HC Deb 23 April 1991 vol 189 cc1042-3
Ms. Walley

I beg to move amendment No. 48, in page 26, line 19, at end insert: 'The scheme of transfer under section (2) of this Act shall contain provisions for the setting up of mirror image pension schemes identical in all ways to any scheme operated by or funded in whole or in part by that authority. The amount being transferred in bulk from one scheme to another is to be the amount held in respect of each member's accrued pension benefits, allowing for expected future pay increases. Any existing accrued benefit in the scheme prior to transfer must be retained in the new scheme for the lifetime of that scheme. Bulk transfers without consent should be conditional upon the actuary to the transferring scheme supplying a certificate of broad equivalence. Pensionable service shall be regarded as not having terminated in any change of scheme.'. As it is very late, and as the House has further business to dispose of, I shall be brief.

It is always easy to be wise after the event. I should like to draw to the Minister's attention the situation that arose from previous privatisations and the concern that was expressed about pension rights.

The Minister said in Committee that all the rights and liabilities of the authority and of the employees would be transferred and would continue after privatisation. He also said that that would not need to be spelt out specifically in the Bill. Our amendment seeks the assurance that the principle of safeguarding pension rights will be adhered to; it is important to obtain that assurance from the Minister.

Current good practice, outlined by the Department of Social Security'in "Protecting Pensions", must be endorsed by the Minister. There must be a Government commitment for the purposes of the Ports Bill. That is the intention of amendment No. 48. In principle, the amount evaluated for the past service reserve should be the sum that the trustees of any necessary identical scheme require to cover the cost of setting up, for the members concerned, pension credits for past pensionable service equal to each member's past pensionable service benefits in the paying scheme, allowing for rights and expectations based on eventual pay.

Any existing surplus funds in a pension scheme should be used solely for pensions to the workers. It is important that they should not be seen as a spare asset base to induce privatisation; nor should they be used by a port authority before transfer to the company.

I should welcome the Minister's reassurance that a watertight provision in any transfer will effectively be included in the Bill.

Mr. McLoughlin

I accept that the amendment is well intentioned, but it is unnecessary. As some hon. Members will be aware. the transfer of undertakings regulations do not apply to occupational pension schemes. The rights and liabilities of the port authority in relation to pension schemes would, however, be transferred to the successor company, along with other rights and liabilities, by virtue of clause 2(2) of the Bill. This would include, for example, any liability of the company to its employees or to the trustees of a pension scheme to make contributions to the scheme, and in any case where a pension was payable by the port authority itself out of revenue, as distinct from payment out of a funded pension scheme, the transfer of liabilities to the company under clause 2(2) would include a transfer of liability to pay the pension.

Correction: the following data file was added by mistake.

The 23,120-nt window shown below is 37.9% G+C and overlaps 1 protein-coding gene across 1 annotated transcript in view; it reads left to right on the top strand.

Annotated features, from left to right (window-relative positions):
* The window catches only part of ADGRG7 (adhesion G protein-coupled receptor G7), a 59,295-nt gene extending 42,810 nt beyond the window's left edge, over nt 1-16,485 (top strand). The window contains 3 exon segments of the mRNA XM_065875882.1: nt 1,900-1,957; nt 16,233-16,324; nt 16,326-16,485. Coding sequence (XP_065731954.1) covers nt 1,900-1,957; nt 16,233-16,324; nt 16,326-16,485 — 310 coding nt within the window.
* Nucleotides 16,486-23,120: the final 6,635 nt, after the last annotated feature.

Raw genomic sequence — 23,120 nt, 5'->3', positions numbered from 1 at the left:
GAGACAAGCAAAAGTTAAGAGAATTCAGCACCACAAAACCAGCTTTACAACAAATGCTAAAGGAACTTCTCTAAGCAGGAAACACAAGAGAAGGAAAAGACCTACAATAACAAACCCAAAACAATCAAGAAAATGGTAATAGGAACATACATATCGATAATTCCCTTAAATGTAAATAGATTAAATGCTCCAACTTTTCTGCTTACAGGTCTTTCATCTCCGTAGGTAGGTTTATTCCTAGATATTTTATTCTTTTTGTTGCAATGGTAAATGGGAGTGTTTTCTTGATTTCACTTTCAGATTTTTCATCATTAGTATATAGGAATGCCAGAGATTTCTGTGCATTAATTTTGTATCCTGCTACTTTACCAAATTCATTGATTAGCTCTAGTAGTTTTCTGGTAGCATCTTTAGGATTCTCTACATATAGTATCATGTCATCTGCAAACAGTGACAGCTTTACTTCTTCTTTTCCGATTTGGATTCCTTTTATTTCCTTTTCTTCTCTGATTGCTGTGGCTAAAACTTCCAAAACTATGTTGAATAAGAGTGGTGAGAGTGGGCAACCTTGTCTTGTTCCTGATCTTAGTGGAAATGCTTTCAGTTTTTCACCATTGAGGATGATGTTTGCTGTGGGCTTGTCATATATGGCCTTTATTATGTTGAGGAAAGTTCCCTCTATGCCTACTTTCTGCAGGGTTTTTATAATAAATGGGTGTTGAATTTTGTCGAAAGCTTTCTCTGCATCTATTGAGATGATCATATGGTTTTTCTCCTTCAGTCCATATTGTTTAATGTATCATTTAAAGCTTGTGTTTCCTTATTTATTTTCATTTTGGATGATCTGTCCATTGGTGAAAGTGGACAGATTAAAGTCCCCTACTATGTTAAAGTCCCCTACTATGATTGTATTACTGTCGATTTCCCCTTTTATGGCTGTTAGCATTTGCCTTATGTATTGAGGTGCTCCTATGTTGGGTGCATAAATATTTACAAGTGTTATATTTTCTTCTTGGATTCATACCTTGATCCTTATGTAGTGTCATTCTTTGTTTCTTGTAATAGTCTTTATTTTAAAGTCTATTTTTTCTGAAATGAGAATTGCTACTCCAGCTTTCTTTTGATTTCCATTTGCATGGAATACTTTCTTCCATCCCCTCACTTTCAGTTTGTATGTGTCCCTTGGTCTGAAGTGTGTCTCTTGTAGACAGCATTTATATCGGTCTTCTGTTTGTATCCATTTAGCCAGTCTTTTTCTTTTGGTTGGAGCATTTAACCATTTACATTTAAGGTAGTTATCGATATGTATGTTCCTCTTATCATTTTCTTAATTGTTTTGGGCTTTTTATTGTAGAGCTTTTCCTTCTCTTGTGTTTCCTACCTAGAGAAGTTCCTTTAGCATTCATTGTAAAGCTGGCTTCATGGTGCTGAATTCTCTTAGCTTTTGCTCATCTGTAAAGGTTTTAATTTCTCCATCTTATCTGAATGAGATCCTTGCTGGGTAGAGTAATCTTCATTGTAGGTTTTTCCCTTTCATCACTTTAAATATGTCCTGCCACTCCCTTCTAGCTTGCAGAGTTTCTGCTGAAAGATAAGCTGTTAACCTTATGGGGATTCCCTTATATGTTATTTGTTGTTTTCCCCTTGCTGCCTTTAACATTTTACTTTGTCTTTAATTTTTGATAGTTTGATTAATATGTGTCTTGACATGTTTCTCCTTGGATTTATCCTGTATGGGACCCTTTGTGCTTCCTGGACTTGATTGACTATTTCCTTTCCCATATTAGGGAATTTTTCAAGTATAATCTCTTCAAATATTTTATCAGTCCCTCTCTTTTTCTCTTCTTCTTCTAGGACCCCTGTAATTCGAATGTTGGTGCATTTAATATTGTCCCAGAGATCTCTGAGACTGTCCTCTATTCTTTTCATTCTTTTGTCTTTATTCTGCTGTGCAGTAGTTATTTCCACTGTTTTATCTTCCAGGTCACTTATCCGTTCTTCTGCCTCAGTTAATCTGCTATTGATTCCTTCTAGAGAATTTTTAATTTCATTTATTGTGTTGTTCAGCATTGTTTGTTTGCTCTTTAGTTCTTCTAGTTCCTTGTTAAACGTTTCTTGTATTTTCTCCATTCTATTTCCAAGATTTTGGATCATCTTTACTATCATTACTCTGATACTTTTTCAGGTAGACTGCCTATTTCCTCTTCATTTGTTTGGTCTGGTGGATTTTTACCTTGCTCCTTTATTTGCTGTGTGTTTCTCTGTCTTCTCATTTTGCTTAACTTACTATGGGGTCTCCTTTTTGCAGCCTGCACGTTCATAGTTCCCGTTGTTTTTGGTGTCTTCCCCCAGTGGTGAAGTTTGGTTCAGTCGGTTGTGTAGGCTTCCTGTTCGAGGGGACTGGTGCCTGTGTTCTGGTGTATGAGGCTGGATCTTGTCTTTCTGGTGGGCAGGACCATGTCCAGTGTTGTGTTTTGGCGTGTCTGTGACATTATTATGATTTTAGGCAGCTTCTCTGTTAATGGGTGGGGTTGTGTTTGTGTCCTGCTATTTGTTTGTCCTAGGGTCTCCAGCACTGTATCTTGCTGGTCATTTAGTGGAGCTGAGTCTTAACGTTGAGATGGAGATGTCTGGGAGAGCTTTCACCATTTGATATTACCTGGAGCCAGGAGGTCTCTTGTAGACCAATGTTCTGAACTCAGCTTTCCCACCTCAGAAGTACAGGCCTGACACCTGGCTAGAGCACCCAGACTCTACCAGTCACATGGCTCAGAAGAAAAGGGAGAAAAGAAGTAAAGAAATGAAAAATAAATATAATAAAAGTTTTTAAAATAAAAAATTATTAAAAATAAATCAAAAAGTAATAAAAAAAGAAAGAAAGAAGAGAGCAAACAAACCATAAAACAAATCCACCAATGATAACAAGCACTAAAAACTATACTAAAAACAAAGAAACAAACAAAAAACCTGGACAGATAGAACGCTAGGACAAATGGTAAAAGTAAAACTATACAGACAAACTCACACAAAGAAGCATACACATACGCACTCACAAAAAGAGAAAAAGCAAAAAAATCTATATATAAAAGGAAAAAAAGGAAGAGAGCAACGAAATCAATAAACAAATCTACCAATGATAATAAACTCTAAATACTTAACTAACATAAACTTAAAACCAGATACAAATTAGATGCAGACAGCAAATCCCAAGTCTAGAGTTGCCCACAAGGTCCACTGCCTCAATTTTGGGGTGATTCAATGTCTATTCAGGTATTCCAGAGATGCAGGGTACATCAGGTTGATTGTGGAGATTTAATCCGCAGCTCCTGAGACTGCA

In short, after the transfer date, employees would have the same rights in relation to pensions against the successor company and any pension scheme as they have against the port authority and any pension scheme immediately before the transfer date. There will be no need to set up new pension schemes or to provide for bulk transfer from old schemes to new schemes. That sort of thing may happen where a predecessor undertaking is split up into two or more undertakings, but it is quite unnecessary in cases where the whole of an undertaking and its employees are transferred from one predecessor body to one successor body.

I understand the hon. Lady's concern. We have, however, dealt in the Bill with the difficulty over Tilbury. I can therefore reassure her that there is no need to pursue the amendment.

Ms. Walley

I have listened carefully to the Minister and I note his reassurance. I must, however, reiterate how important this issue was in previous legislation. It remains an important issue. If such a provision is not to be written on to the face of the Bill, we shall have to make sure that the Minister honours the commitment that he has just given the House on this most important issue of pensions. I beg to ask leave to withdraw the amendment.

Amendment, by leave, withdrawn.

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